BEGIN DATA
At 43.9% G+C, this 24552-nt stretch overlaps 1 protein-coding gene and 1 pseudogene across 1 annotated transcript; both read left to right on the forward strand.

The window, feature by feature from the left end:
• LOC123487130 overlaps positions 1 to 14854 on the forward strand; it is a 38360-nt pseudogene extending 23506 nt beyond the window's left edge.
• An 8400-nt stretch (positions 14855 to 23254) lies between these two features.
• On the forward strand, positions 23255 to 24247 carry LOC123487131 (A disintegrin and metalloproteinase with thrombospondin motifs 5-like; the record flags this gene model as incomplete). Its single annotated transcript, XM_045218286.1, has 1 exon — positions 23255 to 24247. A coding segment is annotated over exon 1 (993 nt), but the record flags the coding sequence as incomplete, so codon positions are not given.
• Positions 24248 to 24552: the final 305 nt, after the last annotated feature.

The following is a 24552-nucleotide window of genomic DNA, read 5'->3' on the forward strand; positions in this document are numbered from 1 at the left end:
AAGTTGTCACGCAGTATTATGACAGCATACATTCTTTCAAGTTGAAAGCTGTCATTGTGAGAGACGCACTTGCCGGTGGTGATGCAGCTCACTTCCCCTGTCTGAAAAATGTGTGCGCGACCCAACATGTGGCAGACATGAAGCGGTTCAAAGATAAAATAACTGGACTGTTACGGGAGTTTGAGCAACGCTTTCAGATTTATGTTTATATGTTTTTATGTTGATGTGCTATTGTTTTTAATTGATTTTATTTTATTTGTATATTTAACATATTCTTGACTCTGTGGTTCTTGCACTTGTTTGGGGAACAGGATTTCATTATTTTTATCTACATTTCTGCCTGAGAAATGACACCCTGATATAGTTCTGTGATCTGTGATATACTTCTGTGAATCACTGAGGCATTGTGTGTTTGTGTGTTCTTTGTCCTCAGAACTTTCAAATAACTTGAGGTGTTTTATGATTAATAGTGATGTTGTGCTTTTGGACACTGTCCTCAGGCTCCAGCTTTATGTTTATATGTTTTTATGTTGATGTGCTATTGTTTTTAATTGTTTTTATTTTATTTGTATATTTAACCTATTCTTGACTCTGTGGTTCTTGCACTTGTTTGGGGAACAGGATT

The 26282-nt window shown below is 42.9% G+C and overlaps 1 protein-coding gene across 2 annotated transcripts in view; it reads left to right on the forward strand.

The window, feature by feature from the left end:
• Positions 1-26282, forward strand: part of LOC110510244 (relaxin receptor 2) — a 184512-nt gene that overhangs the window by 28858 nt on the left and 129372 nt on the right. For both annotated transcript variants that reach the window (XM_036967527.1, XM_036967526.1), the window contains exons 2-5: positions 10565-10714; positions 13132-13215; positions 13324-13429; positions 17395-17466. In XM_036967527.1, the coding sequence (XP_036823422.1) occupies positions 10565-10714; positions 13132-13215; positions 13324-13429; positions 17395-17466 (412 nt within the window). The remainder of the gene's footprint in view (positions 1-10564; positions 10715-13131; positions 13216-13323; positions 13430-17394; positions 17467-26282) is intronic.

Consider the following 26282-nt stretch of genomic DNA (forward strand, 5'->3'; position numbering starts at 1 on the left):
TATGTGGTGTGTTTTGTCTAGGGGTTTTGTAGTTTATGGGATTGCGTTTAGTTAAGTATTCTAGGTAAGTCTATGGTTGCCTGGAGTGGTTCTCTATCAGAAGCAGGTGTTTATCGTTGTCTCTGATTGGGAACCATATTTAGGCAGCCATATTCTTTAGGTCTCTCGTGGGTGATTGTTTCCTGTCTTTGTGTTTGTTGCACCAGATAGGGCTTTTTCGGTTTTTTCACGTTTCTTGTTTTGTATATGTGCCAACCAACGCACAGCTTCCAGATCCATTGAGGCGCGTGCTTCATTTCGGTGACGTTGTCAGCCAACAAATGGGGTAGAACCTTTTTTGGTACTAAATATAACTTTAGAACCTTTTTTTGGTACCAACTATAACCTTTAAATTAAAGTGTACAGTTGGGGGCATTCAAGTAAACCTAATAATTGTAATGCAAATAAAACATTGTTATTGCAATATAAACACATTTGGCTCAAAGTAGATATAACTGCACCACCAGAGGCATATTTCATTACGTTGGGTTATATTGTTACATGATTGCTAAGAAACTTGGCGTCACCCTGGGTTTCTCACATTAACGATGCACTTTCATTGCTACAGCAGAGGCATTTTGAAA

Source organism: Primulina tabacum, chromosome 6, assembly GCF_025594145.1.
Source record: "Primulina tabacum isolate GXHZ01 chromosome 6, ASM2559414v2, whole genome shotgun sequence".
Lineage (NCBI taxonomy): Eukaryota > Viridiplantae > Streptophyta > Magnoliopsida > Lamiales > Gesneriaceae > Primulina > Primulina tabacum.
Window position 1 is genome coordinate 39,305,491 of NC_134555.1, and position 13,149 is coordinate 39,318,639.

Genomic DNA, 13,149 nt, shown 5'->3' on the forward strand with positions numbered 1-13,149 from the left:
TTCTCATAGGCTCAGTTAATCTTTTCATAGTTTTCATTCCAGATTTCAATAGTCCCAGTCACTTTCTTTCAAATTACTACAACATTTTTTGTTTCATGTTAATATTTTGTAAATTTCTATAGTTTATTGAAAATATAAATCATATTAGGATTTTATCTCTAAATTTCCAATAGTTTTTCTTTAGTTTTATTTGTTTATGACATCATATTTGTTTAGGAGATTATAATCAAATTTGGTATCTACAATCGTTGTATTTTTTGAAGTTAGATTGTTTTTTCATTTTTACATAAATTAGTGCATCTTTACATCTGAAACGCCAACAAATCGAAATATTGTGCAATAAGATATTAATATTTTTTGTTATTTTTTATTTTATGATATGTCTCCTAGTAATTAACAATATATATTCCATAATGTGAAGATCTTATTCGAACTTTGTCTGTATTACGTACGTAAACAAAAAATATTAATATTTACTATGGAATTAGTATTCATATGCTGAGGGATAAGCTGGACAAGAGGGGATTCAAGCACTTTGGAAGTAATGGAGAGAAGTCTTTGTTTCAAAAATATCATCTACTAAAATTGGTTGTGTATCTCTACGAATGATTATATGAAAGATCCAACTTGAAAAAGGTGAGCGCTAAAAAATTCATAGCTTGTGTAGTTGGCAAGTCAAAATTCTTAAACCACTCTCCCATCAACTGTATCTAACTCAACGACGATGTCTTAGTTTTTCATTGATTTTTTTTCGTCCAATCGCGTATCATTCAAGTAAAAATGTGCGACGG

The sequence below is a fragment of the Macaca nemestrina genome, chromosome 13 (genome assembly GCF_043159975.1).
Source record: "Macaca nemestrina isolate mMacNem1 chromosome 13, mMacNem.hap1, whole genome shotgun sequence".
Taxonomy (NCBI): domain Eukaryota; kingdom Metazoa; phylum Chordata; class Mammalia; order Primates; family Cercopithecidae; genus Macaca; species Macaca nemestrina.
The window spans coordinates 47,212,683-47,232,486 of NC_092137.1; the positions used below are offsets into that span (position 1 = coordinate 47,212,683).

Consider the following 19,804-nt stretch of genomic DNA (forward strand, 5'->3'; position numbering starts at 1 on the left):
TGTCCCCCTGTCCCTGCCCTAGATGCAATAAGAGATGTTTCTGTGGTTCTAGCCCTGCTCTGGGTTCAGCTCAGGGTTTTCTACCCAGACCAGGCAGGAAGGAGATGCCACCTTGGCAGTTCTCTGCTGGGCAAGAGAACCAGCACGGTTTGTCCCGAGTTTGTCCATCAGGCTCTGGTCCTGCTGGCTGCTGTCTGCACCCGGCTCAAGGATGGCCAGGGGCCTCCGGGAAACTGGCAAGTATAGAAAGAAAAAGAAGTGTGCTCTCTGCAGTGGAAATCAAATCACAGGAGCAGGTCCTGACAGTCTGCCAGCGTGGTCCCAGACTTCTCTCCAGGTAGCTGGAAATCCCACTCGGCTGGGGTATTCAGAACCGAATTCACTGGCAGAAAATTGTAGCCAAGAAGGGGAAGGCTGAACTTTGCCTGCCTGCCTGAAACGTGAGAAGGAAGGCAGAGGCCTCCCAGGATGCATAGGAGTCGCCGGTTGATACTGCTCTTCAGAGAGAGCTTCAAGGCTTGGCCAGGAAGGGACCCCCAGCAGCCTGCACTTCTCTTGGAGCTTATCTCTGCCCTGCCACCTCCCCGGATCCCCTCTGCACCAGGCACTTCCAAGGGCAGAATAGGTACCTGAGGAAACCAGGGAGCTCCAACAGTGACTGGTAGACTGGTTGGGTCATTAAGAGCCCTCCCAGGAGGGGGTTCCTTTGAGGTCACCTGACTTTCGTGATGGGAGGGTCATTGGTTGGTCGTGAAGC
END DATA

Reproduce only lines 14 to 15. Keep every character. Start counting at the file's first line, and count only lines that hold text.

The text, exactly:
Source organism: Primulina tabacum, chromosome 6, assembly GCF_025594145.1.
Source record: "Primulina tabacum isolate GXHZ01 chromosome 6, ASM2559414v2, whole genome shotgun sequence".